The Hidden White Privilege of Academia
A significant but under-discussed issue on American campuses right now has to do with a different type of white privilege. When people think of white privilege, they tend to imagine predominantly male, Christian, upper middle class whites who are oblivious to the injustices and challenges that are an inherent part of minority life. These are people who don’t realize how most, if not all of their success in life was made possible from being part of a privileged sector of society. These are people who over-estimate their own personal role in shaping their destiny, and under-estimate the role of race politics.
But there is another kind of white privilege, found largely in academia, that tends to fly under the radar. And that’s because it masquerades as concern for social justice, championing the causes of the oppressed, and constant, unswerving identification with the underdog.
Why is Bill Mullen Implicated?
Bill Mullen, professor of English and American Studies at Purdue, is a prime example of this dangerous tendency of over-educated whites to falsely identify with oppressed sectors of society. The controversial instructor teaches a variety of courses, including Cultural Studies and Postcolonial Literature, Working-Class Literature, and African American Literature and Culture.
He is also the author of several books, including Afro-Orientalism (2004), which draws parallels between the Asian and African American experience, and Popular Fronts: Chicago and African American Cultural Politics 1935-1946 (1999). His most recent text is called “Building the Palestinian International.” In addition, he is currently writing a biography entitled Unamerican: W.E.B. Du Bois and the Century of World Revolution.
On the surface, Mullen would appear to be a crusader for the most oppressed and disenfranchised members of society. But his white guilt shines through, as he attempts to be the mouthpiece of the minorities that he absurdly chooses to identify with – and convince his students to identify with.
Part of becoming conscious of white privilege is recognizing the fundamental differences that characterize whiteness and brownness. Mullen, as an exceptionally privileged member of American society, is disingenuous when he lectures his students about class and racial tensions. Not because whites are never at liberty to discuss racial issues, but because they cannot speak from a place of authenticity unless they address their own privileged position, which he fails to do.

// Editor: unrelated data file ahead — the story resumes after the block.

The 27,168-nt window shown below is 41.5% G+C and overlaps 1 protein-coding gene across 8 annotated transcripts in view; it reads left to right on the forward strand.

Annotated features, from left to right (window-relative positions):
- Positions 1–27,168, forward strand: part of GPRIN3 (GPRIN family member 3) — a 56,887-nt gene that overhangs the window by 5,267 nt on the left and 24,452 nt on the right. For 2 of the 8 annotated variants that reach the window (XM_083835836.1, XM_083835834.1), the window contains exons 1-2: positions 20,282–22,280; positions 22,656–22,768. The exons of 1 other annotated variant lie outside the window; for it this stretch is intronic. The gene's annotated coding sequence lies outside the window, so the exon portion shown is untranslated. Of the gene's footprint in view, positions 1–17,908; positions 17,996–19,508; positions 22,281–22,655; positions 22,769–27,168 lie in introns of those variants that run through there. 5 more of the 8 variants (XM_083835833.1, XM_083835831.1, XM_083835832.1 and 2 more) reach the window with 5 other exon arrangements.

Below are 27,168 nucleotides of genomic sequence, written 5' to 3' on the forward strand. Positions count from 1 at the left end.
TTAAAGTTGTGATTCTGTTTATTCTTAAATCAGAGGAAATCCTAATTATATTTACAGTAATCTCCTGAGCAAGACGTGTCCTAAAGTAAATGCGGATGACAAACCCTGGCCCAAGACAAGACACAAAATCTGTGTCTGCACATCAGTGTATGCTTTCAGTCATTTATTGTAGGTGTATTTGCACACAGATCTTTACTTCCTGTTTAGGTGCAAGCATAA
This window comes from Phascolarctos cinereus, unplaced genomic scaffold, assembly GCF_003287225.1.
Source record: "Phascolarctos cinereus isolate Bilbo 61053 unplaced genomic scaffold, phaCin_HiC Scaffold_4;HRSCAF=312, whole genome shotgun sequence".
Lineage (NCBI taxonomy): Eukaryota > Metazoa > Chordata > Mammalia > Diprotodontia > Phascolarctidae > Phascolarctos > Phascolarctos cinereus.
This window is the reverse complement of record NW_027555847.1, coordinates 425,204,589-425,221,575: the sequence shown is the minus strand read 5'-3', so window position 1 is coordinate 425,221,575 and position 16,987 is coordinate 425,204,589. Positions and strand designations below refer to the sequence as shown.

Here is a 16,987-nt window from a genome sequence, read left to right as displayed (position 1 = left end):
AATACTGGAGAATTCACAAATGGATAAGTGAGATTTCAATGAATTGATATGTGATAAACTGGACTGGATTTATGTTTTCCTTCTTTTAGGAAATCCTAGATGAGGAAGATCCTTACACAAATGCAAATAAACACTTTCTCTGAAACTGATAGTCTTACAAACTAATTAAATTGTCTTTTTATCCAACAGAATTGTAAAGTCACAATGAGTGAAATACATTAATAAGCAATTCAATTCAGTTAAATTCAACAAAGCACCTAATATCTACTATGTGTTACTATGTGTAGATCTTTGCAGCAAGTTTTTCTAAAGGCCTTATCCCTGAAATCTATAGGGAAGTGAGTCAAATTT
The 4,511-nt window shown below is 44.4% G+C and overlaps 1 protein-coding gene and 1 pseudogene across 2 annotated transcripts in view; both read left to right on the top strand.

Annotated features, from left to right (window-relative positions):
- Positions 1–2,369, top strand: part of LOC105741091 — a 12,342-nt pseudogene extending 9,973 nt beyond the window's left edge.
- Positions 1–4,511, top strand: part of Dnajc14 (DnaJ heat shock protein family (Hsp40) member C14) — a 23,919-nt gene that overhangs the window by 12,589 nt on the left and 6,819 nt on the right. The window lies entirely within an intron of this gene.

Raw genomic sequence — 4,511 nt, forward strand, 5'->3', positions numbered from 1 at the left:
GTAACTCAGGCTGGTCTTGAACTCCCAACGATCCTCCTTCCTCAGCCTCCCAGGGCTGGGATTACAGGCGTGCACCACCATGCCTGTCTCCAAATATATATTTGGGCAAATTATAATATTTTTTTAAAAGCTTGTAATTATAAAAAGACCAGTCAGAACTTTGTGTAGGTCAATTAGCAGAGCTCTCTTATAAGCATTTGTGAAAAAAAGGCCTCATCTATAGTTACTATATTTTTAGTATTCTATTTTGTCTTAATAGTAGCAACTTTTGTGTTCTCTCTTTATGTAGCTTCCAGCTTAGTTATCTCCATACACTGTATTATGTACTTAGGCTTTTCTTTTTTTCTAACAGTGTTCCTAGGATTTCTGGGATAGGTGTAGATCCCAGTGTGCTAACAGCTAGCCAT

The White Man’s Burden at Purdue
Without the self-awareness and willingness to acknowledge white privilege, Mullen’s ideas remain mere abstractions of actual economic and racial inequality. By reducing the variegated experiences of minorities to static political theory, he is actually practicing the very kind of colonialism he claims to be so against. Once again, an upper middle class white man is defining the problems, defining the language, and defining the subject.
His mission—to effectively absolve himself of white guilt by identifying with oppressed indigenous peoples—finds an eerie echo in Rudyard Kipling’s 1899 poem, “The White Man’s Burden.”
The poem, which touts the era’s common belief in the benefit of imperialism for Europeans, also features a clear subtext in which the “noble savage” can only be redeemed by his more “civilized” conquerors. The “silent, sullen peoples” of Kipling’s poem are reliant upon the white man’s sacrifices, his “dear-bought wisdom.”
Similarly, Mullen’s obsession with speaking for minorities to students at Purdue rings just as condescending as the old colonial rescue narrative. He cannot purport to be the voice of a people when he is not of them himself. His knowledge of minority groups, much like the 19th century colonialist’s, is a product of grandiose fantasies and self-interest under the guise of altruism.
Mullen’s Deeply Hypocritical Approach
And what does he have to gain from hijacking the voices of the downtrodden? A cushy post at a prominent university, a rapt audience of eager young students, and a couple of books under his belt.
He’s a big critic of the capitalist system—legitimate enough. But where was he during the 2008 financial crisis when the irresponsible practices of big banks devastated ordinary Americans? While young activists were occupying Wall Street, enraged over the abuses of the 1%, all he was occupying was his comfortable office. In fact, as a tenured professor, he benefits from the very capitalist system he is so quick to dismiss.
Moreover, working class Americans want moderate change, job security and fairer wages—they don’t want a revolution. This just further demonstrates the extent of his disconnect from the people he claims to speak on behalf of.
Ultimately, talk from the ivory tower is meaningless without action grounded in real-world understanding. A case in point: Mullen recently donated only $25 to Students for Justice in Palestine (SJP). For someone who talks a big talk (and is so far from being a member of a poor or oppressed group himself), this is laughable. If he really cared about minority rights as much as he claims, he would invest far more time, money, and effort into student social justice groups. They are, after all, the ones with the energy and idealism to effect real change.